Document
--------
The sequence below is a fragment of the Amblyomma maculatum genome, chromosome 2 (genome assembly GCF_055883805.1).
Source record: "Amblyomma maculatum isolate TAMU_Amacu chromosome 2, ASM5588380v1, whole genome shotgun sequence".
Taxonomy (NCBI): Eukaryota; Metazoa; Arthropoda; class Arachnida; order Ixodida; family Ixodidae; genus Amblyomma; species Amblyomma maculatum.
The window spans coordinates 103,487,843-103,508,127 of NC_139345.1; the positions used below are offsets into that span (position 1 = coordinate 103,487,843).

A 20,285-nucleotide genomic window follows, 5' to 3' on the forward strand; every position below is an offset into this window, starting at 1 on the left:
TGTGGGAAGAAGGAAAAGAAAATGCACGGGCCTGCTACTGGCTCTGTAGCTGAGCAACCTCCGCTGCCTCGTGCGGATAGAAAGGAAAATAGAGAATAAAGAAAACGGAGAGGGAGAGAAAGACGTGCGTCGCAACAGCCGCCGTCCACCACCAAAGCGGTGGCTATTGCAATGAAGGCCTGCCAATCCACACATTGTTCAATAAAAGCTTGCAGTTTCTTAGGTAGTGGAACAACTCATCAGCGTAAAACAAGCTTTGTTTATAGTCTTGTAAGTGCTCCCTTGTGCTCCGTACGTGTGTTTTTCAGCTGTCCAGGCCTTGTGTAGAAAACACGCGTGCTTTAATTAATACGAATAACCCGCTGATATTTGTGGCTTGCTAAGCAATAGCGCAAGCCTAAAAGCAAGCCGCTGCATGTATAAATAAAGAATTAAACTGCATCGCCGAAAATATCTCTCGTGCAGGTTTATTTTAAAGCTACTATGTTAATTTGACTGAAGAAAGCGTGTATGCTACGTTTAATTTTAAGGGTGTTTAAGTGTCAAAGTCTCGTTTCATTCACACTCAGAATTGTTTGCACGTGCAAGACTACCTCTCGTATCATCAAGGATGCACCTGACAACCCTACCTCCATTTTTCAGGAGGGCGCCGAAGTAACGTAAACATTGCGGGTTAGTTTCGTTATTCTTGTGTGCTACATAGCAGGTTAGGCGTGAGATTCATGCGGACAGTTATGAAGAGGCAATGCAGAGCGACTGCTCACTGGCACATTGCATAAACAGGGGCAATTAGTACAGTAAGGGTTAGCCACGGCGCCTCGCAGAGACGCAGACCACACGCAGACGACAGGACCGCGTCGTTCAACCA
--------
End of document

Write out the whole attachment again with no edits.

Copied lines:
The sequence below is a fragment of the Amblyomma maculatum genome, chromosome 2 (genome assembly GCF_055883805.1).
Source record: "Amblyomma maculatum isolate TAMU_Amacu chromosome 2, ASM5588380v1, whole genome shotgun sequence".
Taxonomy (NCBI): Eukaryota; Metazoa; Arthropoda; class Arachnida; order Ixodida; family Ixodidae; genus Amblyomma; species Amblyomma maculatum.
The window spans coordinates 103,487,843-103,508,127 of NC_139345.1; the positions used below are offsets into that span (position 1 = coordinate 103,487,843).

A 20,285-nucleotide genomic window follows, 5' to 3' on the forward strand; every position below is an offset into this window, starting at 1 on the left:
TGTGGGAAGAAGGAAAAGAAAATGCACGGGCCTGCTACTGGCTCTGTAGCTGAGCAACCTCCGCTGCCTCGTGCGGATAGAAAGGAAAATAGAGAATAAAGAAAACGGAGAGGGAGAGAAAGACGTGCGTCGCAACAGCCGCCGTCCACCACCAAAGCGGTGGCTATTGCAATGAAGGCCTGCCAATCCACACATTGTTCAATAAAAGCTTGCAGTTTCTTAGGTAGTGGAACAACTCATCAGCGTAAAACAAGCTTTGTTTATAGTCTTGTAAGTGCTCCCTTGTGCTCCGTACGTGTGTTTTTCAGCTGTCCAGGCCTTGTGTAGAAAACACGCGTGCTTTAATTAATACGAATAACCCGCTGATATTTGTGGCTTGCTAAGCAATAGCGCAAGCCTAAAAGCAAGCCGCTGCATGTATAAATAAAGAATTAAACTGCATCGCCGAAAATATCTCTCGTGCAGGTTTATTTTAAAGCTACTATGTTAATTTGACTGAAGAAAGCGTGTATGCTACGTTTAATTTTAAGGGTGTTTAAGTGTCAAAGTCTCGTTTCATTCACACTCAGAATTGTTTGCACGTGCAAGACTACCTCTCGTATCATCAAGGATGCACCTGACAACCCTACCTCCATTTTTCAGGAGGGCGCCGAAGTAACGTAAACATTGCGGGTTAGTTTCGTTATTCTTGTGTGCTACATAGCAGGTTAGGCGTGAGATTCATGCGGACAGTTATGAAGAGGCAATGCAGAGCGACTGCTCACTGGCACATTGCATAAACAGGGGCAATTAGTACAGTAAGGGTTAGCCACGGCGCCTCGCAGAGACGCAGACCACACGCAGACGACAGGACCGCGTCGTTCAACCA